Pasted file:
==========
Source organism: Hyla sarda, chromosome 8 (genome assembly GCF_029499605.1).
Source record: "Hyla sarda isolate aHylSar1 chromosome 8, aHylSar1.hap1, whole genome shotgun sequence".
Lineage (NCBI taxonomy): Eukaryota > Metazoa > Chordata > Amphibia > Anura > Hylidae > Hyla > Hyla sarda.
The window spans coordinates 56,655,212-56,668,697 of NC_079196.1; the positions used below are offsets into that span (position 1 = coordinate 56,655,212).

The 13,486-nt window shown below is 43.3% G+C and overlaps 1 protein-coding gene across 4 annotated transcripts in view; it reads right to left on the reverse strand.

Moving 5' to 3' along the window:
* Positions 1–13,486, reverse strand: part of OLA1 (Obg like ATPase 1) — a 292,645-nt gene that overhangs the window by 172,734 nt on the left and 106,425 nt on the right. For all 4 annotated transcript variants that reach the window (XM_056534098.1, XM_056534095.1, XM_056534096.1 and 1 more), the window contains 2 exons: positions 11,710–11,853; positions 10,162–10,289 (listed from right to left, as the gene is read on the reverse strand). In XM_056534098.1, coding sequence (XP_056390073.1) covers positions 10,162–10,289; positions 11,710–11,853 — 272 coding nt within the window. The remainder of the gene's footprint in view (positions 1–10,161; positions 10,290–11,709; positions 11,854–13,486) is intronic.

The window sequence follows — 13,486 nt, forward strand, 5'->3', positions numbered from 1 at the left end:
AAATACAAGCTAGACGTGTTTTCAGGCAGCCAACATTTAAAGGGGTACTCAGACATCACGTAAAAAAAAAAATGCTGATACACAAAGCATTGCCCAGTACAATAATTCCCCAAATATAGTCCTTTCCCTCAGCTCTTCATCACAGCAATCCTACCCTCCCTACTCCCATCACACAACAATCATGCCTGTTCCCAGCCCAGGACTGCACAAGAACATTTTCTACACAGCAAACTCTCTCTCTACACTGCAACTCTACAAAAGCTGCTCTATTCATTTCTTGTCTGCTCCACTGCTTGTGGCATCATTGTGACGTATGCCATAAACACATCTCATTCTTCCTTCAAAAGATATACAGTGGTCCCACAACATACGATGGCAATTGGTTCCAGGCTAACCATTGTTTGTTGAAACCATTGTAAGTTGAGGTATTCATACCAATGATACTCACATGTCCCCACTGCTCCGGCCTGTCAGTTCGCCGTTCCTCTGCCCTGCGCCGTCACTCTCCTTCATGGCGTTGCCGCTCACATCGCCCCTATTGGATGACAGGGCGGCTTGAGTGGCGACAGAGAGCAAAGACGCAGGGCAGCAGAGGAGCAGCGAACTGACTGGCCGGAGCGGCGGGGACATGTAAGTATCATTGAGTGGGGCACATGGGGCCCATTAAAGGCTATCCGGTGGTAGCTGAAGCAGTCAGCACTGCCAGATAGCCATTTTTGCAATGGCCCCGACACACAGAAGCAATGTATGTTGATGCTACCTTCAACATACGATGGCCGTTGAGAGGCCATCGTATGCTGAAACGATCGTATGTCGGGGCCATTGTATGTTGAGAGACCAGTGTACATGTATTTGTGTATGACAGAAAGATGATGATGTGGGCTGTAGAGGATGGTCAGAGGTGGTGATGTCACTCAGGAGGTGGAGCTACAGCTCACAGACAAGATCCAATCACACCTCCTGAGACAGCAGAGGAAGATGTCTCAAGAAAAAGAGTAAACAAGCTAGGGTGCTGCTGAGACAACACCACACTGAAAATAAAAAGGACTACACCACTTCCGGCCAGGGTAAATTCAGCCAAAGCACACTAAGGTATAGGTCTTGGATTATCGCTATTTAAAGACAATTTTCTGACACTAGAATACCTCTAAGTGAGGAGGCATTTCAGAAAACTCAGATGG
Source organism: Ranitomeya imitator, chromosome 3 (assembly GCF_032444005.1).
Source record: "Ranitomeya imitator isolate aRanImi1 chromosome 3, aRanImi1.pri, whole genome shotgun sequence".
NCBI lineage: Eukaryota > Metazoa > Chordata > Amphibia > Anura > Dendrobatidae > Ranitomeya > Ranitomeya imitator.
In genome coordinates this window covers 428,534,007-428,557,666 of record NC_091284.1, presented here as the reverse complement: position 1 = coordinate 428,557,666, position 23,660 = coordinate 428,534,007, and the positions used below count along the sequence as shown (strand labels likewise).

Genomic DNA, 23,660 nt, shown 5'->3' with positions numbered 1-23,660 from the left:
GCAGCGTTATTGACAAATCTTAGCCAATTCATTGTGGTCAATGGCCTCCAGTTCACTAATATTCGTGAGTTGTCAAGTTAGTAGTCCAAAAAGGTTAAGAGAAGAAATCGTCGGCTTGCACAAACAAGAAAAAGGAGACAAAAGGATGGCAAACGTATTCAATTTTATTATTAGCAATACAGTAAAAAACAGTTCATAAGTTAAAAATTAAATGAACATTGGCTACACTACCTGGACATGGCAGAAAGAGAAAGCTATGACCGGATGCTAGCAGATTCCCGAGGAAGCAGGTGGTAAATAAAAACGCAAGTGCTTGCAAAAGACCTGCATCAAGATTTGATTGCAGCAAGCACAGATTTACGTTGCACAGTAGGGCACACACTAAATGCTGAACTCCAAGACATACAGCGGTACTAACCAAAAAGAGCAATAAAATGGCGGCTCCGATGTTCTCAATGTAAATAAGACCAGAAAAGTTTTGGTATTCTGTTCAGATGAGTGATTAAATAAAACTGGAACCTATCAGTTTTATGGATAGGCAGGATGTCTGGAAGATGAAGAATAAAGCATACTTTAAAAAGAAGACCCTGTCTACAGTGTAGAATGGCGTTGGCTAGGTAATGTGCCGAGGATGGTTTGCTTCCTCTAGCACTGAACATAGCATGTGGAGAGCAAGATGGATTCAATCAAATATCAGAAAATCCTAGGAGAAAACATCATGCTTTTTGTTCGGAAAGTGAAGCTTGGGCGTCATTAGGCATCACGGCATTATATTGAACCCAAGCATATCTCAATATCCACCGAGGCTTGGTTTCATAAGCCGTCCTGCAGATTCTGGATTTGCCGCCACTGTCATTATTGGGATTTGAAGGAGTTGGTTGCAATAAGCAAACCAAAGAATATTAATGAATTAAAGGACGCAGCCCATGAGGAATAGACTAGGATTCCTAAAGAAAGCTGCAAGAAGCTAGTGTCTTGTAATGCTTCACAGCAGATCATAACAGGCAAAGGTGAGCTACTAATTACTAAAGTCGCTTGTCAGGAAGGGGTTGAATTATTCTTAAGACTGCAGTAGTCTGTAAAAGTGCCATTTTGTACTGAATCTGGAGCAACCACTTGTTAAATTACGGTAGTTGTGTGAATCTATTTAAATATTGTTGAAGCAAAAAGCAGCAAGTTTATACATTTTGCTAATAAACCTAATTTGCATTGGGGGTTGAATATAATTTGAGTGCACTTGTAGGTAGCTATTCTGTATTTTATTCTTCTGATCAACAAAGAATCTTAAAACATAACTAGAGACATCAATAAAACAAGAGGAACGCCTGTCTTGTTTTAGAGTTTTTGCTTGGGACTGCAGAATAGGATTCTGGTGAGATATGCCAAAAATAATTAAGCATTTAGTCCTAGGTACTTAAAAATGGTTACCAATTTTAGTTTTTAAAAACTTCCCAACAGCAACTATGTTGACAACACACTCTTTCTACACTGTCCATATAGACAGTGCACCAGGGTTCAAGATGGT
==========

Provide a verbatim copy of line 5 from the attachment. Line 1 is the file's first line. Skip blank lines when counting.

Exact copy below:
The 13,486-nt window shown below is 43.3% G+C and overlaps 1 protein-coding gene across 4 annotated transcripts in view; it reads right to left on the reverse strand.